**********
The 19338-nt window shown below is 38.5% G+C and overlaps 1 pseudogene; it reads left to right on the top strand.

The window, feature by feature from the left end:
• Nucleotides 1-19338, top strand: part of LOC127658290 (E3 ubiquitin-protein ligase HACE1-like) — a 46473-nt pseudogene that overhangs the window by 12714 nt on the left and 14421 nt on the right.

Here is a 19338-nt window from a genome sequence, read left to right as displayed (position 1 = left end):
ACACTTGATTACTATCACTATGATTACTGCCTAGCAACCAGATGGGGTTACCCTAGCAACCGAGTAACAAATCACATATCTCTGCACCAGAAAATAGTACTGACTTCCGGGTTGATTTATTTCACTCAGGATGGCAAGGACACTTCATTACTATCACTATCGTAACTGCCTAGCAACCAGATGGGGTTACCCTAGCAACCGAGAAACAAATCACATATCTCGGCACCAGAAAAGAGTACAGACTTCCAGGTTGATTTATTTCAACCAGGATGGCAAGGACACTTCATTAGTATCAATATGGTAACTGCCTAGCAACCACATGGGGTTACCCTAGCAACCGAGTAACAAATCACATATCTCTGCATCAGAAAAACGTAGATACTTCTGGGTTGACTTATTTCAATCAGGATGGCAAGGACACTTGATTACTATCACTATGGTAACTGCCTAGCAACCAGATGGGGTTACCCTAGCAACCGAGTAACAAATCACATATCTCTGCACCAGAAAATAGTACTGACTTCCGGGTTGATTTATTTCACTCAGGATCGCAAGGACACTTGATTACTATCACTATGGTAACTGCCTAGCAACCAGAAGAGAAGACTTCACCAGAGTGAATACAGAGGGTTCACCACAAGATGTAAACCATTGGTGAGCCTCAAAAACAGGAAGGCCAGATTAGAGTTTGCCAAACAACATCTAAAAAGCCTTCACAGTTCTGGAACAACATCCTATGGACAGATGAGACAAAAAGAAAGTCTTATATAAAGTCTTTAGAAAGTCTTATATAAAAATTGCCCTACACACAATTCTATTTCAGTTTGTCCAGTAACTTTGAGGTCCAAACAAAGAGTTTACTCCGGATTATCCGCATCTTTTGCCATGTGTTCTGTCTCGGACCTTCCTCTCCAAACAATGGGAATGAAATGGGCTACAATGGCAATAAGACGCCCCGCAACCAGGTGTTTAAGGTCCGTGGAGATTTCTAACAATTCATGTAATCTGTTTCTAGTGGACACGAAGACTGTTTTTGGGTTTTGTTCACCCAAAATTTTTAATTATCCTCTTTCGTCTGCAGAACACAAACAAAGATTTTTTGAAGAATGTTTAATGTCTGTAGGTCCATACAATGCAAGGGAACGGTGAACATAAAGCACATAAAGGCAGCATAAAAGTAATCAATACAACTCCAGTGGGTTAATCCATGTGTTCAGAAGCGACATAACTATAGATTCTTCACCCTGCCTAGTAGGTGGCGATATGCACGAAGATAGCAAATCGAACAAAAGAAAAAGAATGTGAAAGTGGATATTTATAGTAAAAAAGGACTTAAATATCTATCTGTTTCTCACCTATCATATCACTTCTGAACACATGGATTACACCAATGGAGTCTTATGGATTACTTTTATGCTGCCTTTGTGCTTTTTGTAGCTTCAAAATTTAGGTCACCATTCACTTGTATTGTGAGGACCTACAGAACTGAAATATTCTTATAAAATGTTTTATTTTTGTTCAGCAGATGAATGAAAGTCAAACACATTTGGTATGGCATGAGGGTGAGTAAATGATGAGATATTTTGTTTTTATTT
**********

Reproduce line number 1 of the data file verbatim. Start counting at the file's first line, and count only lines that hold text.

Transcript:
The 19338-nt window shown below is 38.5% G+C and overlaps 1 pseudogene; it reads left to right on the top strand.